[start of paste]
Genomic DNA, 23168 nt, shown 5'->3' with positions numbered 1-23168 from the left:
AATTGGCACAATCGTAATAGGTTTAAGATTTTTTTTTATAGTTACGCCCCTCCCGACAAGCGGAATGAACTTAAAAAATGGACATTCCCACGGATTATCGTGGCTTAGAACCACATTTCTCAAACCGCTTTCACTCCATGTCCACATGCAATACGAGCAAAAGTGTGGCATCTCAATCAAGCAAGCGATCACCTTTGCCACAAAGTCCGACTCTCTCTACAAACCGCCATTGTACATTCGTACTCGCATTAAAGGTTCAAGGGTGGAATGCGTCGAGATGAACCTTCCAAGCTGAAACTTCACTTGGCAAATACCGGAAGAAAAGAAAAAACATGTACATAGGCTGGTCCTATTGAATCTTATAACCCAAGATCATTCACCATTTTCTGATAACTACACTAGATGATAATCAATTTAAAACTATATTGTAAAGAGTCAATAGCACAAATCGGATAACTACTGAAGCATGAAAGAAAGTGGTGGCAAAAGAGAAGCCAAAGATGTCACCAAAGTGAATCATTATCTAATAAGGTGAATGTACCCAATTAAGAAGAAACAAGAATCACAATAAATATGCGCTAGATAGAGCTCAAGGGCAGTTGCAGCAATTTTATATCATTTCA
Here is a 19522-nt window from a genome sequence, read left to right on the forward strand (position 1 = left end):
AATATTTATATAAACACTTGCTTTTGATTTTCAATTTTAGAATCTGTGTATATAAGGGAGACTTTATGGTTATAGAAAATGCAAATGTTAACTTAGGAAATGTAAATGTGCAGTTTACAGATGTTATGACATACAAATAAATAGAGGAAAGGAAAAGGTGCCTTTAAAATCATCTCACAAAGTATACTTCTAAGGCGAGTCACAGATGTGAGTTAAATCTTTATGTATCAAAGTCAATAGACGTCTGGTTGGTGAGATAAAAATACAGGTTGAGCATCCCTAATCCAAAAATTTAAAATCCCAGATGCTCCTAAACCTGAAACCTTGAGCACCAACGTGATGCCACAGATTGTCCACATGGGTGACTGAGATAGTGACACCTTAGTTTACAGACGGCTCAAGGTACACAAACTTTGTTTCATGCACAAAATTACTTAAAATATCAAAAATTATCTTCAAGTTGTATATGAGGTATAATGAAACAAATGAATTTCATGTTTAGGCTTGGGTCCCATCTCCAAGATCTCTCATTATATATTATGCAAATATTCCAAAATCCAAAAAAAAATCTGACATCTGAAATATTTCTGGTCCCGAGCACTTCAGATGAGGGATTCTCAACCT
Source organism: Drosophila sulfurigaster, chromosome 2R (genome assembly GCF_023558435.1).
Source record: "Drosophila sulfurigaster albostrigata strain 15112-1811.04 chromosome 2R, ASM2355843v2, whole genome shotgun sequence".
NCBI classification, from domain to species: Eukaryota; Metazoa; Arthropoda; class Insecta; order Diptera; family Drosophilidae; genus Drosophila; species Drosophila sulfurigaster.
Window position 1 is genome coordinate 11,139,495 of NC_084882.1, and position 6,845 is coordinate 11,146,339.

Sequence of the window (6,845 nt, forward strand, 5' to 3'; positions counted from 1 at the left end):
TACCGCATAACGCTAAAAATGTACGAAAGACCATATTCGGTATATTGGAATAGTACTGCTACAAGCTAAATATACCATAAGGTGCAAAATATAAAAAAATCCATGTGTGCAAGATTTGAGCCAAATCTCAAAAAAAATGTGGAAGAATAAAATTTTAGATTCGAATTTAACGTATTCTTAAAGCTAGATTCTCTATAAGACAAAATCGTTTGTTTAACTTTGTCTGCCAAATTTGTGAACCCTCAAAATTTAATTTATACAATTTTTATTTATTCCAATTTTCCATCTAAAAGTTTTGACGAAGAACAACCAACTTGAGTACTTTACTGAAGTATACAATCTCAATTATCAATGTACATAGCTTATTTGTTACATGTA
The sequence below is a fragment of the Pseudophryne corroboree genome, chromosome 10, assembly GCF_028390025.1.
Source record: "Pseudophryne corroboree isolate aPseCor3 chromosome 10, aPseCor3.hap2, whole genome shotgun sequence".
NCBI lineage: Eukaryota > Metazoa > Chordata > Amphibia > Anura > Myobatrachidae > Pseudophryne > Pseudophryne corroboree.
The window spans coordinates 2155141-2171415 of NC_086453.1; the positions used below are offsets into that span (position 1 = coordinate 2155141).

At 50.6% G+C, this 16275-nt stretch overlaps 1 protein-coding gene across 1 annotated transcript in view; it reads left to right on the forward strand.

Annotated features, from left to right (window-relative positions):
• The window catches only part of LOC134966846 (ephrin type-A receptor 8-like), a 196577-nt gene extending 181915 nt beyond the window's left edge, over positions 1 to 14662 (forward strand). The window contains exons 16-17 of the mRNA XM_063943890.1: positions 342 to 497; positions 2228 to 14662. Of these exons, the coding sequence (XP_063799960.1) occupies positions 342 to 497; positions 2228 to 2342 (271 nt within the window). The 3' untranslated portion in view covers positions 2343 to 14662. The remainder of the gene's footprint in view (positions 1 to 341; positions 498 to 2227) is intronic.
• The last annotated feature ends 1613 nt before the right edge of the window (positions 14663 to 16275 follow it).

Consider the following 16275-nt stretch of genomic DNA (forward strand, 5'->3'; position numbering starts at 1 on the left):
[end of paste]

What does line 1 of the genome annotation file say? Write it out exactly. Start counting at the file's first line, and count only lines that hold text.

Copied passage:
Genomic DNA, 23168 nt, shown 5'->3' with positions numbered 1-23168 from the left: